Page 27 - Jewish Book Annual Volume 44

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firm the impression that the book was composed simultaneously
on two levels for two different kinds of readers. The English-only
reader is given the basic information needed to conduct his life
according to halakhic norms; the more knowledgeable one also
finds the sources on which the decisions were based. More impor­
tantly, he is given the information needed to answer questions
about many of the doubtful cases (designated as areas in which a
competent rabbi should be consulted), which, at least in many of
the examples in his volume on Hilchot Niddah, are cases in which
lenient precedents have been established. Obviously this infor­
mation could have been made available to all readers, but this
two-tiered writing is designed to camouflage certain information.
This practice has been developed even fu r th e r in Rabbi
Avrohom B lumenkrantz’s
Gefen Poriah
(New York, 1984), a
mikveh manual and guidebook on Orthodox sexual mores. Writ­
ten for the rightist Orthodox community, this book has both
Hebrew and English notes, sometimes woven back and forth
from one language to the other, and printed boustrophedon.
Again, the interested reader will discover major differences
between the nature of what is revealed to the English-only reader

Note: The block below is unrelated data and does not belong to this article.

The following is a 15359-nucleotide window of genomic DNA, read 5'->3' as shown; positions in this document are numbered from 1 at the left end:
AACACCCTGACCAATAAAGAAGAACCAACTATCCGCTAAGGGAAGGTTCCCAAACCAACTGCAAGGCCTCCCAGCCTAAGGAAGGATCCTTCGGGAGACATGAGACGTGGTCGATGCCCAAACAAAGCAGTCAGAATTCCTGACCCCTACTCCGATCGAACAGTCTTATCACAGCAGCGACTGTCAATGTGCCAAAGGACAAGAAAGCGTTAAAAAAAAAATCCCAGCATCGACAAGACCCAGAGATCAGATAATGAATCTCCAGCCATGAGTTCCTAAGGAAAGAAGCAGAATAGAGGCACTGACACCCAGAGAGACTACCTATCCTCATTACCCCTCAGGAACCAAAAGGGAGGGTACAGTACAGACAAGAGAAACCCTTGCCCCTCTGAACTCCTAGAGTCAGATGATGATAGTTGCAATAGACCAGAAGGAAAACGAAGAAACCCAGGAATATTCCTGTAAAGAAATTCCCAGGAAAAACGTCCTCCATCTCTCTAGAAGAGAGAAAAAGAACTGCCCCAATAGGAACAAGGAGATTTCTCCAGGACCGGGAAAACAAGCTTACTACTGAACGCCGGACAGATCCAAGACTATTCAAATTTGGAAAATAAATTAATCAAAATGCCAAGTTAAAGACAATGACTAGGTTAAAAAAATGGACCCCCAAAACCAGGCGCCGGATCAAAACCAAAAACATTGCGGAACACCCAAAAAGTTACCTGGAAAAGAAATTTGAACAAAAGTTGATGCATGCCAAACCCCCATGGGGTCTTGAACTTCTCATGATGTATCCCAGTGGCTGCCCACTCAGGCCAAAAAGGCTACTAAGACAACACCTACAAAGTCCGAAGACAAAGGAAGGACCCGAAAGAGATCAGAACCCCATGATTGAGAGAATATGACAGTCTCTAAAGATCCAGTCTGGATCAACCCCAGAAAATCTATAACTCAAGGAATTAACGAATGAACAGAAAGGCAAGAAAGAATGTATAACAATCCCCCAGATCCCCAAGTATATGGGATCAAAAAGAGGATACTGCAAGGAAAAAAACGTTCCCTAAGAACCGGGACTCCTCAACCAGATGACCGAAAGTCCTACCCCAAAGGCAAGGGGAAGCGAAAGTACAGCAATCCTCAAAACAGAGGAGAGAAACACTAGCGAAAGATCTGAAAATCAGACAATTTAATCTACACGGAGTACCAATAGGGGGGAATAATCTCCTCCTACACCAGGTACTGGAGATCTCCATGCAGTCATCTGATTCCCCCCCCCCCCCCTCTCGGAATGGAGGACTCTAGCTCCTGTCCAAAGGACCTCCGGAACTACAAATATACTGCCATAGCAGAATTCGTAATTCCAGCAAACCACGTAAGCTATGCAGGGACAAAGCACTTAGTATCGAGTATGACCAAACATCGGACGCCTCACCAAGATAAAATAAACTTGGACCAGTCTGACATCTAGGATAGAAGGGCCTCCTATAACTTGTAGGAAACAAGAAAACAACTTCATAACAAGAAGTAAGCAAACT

and what is not.15
These practices call into question the extent to which English
works can really possess religious authority. Hundreds, perhaps
thousands, of English volumes have been produced for Ortho­
dox use, but there exists a clearly documentable if unstated pref­
erence for Hebrew as the medium of serious religious discourse.
Rabbinic publications carefully avoid using the English books
referred to above, and everyone but the average folk for whom
most of the volumes are intended seems to appreciate the extent
to which many o f them actually undermine their own value. Eng­
lish Orthodox books are for laymen; rabbis still prefer to commu­
nicate orally in Yiddish and to publish in Hebrew, but there is an
interesting exception.
15 This is analogous to the practice o f early translators who left untranslated or
rendered into Latin the sexually explicit passages in writings o f the Church
Fathers (usually in discussions o f gnostic perversity). See, also, the Latin
passages in Heidel’s English translation o f
The Gilgamesh Epic
(Chicago, 1946).
In both cases, the Roman clergy or learned classes were allowed access to cer­
tain descriptions or facts that were kept from those who did not know Latin.